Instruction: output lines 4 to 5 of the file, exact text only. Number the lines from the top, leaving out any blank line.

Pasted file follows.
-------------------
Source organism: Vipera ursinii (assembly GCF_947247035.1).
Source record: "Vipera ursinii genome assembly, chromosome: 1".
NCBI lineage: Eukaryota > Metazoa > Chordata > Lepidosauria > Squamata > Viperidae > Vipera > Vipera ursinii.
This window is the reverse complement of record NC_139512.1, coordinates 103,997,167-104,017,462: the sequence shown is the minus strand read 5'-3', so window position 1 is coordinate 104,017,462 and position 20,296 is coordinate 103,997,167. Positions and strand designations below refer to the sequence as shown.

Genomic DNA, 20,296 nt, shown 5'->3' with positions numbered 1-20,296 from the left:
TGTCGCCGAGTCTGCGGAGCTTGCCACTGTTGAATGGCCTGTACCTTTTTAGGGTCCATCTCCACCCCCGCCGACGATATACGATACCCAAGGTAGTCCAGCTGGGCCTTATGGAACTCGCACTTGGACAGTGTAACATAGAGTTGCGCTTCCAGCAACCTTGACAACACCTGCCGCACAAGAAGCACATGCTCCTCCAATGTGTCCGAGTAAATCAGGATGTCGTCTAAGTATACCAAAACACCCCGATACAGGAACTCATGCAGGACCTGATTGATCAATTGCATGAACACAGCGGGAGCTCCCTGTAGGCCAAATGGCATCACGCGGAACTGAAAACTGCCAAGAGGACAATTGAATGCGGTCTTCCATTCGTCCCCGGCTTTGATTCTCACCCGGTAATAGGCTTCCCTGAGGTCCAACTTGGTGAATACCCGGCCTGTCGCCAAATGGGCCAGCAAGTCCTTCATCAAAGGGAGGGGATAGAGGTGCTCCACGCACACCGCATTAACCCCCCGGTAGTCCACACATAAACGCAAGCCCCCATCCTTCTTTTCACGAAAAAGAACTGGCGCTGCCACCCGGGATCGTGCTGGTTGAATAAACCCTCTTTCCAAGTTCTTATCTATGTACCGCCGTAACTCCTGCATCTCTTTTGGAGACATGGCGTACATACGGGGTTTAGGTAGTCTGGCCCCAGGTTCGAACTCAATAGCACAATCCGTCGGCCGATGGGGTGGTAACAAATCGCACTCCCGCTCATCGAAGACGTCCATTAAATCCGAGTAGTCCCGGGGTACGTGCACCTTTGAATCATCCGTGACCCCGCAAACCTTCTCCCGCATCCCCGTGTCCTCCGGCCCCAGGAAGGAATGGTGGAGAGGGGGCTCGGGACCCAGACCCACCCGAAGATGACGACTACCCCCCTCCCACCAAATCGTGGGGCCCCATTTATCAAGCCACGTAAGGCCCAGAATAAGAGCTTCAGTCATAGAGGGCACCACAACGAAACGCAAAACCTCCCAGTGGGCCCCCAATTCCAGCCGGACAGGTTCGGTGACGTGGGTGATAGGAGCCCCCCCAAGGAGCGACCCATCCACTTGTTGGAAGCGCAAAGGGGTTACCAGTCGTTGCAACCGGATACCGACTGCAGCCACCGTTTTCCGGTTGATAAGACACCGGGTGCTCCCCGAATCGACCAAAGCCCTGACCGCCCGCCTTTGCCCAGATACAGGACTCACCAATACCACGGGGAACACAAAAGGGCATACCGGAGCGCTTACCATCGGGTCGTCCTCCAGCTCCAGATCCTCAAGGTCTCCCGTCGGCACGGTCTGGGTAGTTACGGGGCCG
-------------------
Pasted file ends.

This window is the reverse complement of record NC_139512.1, coordinates 103,997,167-104,017,462: the sequence shown is the minus strand read 5'-3', so window position 1 is coordinate 104,017,462 and position 20,296 is coordinate 103,997,167. Positions and strand designations below refer to the sequence as shown.

Genomic DNA, 20,296 nt, shown 5'->3' with positions numbered 1-20,296 from the left: